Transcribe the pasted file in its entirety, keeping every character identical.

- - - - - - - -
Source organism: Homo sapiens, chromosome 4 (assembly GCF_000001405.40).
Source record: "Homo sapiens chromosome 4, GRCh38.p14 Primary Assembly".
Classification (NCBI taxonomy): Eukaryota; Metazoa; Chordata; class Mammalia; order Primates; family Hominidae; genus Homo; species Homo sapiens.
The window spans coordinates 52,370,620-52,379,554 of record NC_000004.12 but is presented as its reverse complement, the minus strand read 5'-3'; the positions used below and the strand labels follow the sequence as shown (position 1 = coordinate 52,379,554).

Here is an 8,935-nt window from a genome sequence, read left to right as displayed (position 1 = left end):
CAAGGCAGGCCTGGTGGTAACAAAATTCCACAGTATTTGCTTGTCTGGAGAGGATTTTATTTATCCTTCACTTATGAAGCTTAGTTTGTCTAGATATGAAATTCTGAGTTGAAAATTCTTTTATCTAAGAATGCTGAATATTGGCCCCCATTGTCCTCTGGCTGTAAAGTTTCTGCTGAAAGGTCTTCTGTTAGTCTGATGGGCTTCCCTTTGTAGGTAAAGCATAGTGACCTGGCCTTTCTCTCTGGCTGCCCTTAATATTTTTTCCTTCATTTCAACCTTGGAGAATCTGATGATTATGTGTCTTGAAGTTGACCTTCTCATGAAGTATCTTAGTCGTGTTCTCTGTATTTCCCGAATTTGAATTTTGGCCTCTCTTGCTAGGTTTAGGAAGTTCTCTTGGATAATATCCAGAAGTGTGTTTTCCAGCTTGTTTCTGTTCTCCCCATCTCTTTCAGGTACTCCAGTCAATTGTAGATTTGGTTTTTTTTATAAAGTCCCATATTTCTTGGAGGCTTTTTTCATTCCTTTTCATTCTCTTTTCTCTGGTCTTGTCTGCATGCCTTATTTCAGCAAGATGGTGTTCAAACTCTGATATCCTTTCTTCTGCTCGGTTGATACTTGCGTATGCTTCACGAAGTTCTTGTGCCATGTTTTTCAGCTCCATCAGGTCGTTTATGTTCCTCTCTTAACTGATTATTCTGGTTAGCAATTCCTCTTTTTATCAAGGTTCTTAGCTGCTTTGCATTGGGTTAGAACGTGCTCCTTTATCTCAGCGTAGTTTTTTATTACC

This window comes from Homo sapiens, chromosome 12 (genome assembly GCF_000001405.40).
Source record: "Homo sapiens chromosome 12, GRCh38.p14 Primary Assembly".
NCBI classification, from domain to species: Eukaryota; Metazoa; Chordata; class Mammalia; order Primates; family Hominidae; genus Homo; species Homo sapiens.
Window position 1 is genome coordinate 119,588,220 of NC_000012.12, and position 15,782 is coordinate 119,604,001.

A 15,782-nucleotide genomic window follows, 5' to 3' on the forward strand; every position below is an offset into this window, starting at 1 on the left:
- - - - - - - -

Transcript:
Source organism: Homo sapiens, chromosome 4 (assembly GCF_000001405.40).
Source record: "Homo sapiens chromosome 4, GRCh38.p14 Primary Assembly".
Classification (NCBI taxonomy): Eukaryota; Metazoa; Chordata; class Mammalia; order Primates; family Hominidae; genus Homo; species Homo sapiens.
The window spans coordinates 52,370,620-52,379,554 of record NC_000004.12 but is presented as its reverse complement, the minus strand read 5'-3'; the positions used below and the strand labels follow the sequence as shown (position 1 = coordinate 52,379,554).

Here is an 8,935-nt window from a genome sequence, read left to right as displayed (position 1 = left end):
CAAGGCAGGCCTGGTGGTAACAAAATTCCACAGTATTTGCTTGTCTGGAGAGGATTTTATTTATCCTTCACTTATGAAGCTTAGTTTGTCTAGATATGAAATTCTGAGTTGAAAATTCTTTTATCTAAGAATGCTGAATATTGGCCCCCATTGTCCTCTGGCTGTAAAGTTTCTGCTGAAAGGTCTTCTGTTAGTCTGATGGGCTTCCCTTTGTAGGTAAAGCATAGTGACCTGGCCTTTCTCTCTGGCTGCCCTTAATATTTTTTCCTTCATTTCAACCTTGGAGAATCTGATGATTATGTGTCTTGAAGTTGACCTTCTCATGAAGTATCTTAGTCGTGTTCTCTGTATTTCCCGAATTTGAATTTTGGCCTCTCTTGCTAGGTTTAGGAAGTTCTCTTGGATAATATCCAGAAGTGTGTTTTCCAGCTTGTTTCTGTTCTCCCCATCTCTTTCAGGTACTCCAGTCAATTGTAGATTTGGTTTTTTTTATAAAGTCCCATATTTCTTGGAGGCTTTTTTCATTCCTTTTCATTCTCTTTTCTCTGGTCTTGTCTGCATGCCTTATTTCAGCAAGATGGTGTTCAAACTCTGATATCCTTTCTTCTGCTCGGTTGATACTTGCGTATGCTTCACGAAGTTCTTGTGCCATGTTTTTCAGCTCCATCAGGTCGTTTATGTTCCTCTCTTAACTGATTATTCTGGTTAGCAATTCCTCTTTTTATCAAGGTTCTTAGCTGCTTTGCATTGGGTTAGAACGTGCTCCTTTATCTCAGCGTAGTTTTTTATTACC

This window comes from Homo sapiens, chromosome 12 (genome assembly GCF_000001405.40).
Source record: "Homo sapiens chromosome 12, GRCh38.p14 Primary Assembly".
NCBI classification, from domain to species: Eukaryota; Metazoa; Chordata; class Mammalia; order Primates; family Hominidae; genus Homo; species Homo sapiens.
Window position 1 is genome coordinate 119,588,220 of NC_000012.12, and position 15,782 is coordinate 119,604,001.

A 15,782-nucleotide genomic window follows, 5' to 3' on the forward strand; every position below is an offset into this window, starting at 1 on the left: